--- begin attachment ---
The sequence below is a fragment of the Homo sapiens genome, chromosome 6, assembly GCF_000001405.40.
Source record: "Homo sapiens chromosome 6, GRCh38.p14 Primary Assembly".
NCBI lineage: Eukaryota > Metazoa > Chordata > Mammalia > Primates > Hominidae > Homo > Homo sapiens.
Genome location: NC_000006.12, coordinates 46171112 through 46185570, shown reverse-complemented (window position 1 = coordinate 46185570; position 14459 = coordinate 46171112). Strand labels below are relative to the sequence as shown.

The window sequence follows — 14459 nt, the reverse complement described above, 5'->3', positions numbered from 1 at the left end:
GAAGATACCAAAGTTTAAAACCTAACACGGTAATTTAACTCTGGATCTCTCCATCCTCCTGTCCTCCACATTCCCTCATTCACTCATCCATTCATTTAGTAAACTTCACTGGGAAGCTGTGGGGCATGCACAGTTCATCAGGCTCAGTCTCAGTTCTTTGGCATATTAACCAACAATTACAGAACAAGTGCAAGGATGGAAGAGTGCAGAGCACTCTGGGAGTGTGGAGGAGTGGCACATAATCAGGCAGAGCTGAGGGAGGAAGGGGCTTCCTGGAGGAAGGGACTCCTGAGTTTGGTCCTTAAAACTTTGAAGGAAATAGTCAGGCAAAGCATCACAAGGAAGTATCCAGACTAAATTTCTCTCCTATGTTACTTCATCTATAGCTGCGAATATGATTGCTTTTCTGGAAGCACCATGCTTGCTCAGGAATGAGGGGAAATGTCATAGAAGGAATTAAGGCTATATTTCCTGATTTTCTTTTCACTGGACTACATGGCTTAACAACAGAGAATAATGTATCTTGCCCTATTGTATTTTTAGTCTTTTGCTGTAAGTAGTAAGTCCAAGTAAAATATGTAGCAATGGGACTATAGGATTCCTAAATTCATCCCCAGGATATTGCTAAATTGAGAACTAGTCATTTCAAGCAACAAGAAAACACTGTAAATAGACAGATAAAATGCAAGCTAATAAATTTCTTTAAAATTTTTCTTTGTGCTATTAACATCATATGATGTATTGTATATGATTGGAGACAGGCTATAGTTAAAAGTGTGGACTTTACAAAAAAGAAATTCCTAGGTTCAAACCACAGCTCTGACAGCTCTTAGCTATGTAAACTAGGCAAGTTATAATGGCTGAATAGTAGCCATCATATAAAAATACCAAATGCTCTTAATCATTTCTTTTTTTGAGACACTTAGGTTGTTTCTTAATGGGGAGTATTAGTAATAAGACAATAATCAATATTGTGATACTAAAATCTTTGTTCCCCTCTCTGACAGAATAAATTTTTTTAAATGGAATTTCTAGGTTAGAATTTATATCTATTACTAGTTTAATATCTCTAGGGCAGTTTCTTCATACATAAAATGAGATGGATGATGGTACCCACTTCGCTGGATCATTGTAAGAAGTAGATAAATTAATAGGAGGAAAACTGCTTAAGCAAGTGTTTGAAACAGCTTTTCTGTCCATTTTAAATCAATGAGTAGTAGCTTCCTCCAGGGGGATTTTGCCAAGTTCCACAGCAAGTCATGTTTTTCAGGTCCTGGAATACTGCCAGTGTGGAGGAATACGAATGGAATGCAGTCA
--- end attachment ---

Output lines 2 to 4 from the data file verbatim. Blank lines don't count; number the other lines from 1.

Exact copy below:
Source record: "Homo sapiens chromosome 6, GRCh38.p14 Primary Assembly".
NCBI lineage: Eukaryota > Metazoa > Chordata > Mammalia > Primates > Hominidae > Homo > Homo sapiens.
Genome location: NC_000006.12, coordinates 46171112 through 46185570, shown reverse-complemented (window position 1 = coordinate 46185570; position 14459 = coordinate 46171112). Strand labels below are relative to the sequence as shown.